DEFINITIONS
A term used as stated below is shown in italic type or, in preambles, in bold italic type. The meaning of several other terms is given in Terminology in the Introduction.

Abandon
A race that a race committee or protest committee abandons is void but may be resailed.

Clear Astern and Clear Ahead; Overlap
One boat is clear astern of another when her hull and equipment in normal position are behind a line abeam from the aftermost point of the other boat's hull and equipment in normal position. The other boat is clear ahead. They overlap when neither is clear astern. However, they also overlap when a boat between them overlaps both. These terms always apply to boats on the same tack. They apply to boats on opposite tacks only when rule 18 applies between them or when both boats are sailing more than ninety degrees from the true wind.

Conflict of Interest
A person has a conflict of interest if he
  1. may gain or lose as a result of a decision to which he contributes,
  2. may reasonably appear to have a personal or financial interest which could affect his ability to be impartial, or
  3. has a close personal interest in a decision.

Fetching
A boat is fetching a mark when she is in a position to pass to windward of it and leave it on the required side without changing tack.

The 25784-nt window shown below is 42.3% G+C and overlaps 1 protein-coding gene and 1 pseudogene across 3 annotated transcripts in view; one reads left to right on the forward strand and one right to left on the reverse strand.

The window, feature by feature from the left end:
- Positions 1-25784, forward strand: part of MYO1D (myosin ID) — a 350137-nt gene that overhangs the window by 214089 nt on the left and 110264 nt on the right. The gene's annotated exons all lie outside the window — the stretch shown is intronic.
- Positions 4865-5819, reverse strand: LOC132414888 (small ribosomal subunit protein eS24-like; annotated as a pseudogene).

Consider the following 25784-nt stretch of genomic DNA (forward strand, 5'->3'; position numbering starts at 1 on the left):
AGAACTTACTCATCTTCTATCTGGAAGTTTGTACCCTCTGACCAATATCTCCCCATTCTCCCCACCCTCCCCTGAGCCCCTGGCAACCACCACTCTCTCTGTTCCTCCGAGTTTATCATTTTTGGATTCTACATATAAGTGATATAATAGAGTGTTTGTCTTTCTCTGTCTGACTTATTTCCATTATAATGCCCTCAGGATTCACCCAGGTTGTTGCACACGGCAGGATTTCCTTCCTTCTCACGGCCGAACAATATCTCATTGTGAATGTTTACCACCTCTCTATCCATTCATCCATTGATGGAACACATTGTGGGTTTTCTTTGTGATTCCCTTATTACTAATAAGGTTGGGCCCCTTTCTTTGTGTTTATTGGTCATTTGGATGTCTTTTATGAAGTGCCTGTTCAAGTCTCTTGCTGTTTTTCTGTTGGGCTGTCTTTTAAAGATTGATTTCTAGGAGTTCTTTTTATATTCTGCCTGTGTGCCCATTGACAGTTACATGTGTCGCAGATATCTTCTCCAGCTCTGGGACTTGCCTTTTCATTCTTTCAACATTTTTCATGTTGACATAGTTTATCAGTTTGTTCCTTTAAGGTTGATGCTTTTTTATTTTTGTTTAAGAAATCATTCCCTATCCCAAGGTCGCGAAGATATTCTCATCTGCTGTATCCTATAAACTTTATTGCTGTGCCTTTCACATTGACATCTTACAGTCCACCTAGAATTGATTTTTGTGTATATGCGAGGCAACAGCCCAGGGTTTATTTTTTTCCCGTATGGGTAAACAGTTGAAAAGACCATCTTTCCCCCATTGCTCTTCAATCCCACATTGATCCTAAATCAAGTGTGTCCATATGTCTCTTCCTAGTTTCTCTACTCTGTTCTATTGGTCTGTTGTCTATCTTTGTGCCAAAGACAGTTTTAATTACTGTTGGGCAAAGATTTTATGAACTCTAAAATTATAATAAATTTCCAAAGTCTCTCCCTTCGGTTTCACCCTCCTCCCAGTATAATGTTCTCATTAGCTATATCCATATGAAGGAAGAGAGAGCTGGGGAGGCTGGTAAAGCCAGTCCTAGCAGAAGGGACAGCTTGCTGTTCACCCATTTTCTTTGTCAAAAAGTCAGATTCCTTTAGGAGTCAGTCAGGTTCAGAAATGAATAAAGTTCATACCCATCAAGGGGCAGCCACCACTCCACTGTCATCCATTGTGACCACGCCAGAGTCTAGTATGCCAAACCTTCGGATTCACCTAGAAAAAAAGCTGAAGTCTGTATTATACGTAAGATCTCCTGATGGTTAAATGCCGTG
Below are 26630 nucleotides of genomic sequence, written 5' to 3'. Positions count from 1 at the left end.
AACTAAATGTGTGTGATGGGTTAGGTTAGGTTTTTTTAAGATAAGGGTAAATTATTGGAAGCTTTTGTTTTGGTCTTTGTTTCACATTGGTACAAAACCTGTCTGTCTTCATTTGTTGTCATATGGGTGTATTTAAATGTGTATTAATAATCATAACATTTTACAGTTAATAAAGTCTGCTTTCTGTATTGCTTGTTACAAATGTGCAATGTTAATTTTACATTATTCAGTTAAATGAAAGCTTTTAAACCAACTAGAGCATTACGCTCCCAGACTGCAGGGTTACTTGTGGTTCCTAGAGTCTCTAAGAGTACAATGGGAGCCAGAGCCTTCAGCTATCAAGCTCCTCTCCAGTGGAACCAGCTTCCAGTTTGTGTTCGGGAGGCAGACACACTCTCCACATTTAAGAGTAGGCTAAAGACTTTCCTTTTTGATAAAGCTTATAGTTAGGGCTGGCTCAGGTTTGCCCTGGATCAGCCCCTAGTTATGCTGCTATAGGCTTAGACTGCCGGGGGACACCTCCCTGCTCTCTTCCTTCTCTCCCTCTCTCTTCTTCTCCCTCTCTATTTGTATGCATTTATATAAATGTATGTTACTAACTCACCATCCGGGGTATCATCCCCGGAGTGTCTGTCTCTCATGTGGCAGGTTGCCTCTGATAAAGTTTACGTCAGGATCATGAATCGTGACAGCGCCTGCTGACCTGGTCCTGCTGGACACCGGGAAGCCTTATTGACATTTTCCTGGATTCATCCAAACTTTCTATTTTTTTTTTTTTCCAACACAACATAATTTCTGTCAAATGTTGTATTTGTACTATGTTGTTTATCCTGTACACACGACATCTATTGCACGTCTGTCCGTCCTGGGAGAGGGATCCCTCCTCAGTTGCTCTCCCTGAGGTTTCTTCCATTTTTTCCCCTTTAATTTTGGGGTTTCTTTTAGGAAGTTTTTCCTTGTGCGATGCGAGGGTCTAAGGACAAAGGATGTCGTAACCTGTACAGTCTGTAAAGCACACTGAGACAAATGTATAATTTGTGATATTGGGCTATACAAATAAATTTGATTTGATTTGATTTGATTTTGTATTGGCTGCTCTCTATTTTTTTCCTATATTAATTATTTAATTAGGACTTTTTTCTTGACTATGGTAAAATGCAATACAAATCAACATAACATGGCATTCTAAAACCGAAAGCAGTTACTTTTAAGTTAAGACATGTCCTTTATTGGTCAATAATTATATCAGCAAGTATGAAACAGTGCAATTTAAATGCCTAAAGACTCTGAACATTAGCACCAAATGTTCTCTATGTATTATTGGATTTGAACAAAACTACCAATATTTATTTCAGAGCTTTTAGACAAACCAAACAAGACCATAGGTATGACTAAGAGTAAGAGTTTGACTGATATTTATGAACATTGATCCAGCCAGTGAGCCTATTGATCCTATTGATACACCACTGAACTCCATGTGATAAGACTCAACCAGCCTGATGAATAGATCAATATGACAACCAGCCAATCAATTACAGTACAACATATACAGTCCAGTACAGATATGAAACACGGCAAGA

Finish
A boat finishes when any part of her hull, or crew or equipment in normal position, crosses the finishing line from the course side. However, she has not finished if after crossing the finishing line she
  1. takes a penalty under rule 44.2,
  2. corrects an error under rule 28.2 made at the line, or;
  3. continues to sail the course.

Keep Clear
A boat keeps clear of a right-of-way boat
  1. if the right-of-way boat can sail her course with no need to take avoiding action and,
  2. when the boats are overlapped, if the right-of-way boat can also change course in both directions without immediately making contact.

Leeward and Windward
A boat's leeward side is the side that is or, when she is head to wind, was away from the wind.  However, when sailing by the lee or directly downwind, her leeward side is the side on which her mainsail lies.  The other side is her windward side.  When two boats are on the same tack overlap, the one on the leeward side of the other is the leeward boat.  The other is the windward boat.

Mark
An object the sailing instructions require a boat to leave on a specified side, and a race committee boat surrounded by navigable water from which the starting or finishing line extends.  An anchor line or an object attached accidentally to a mark is not part of it.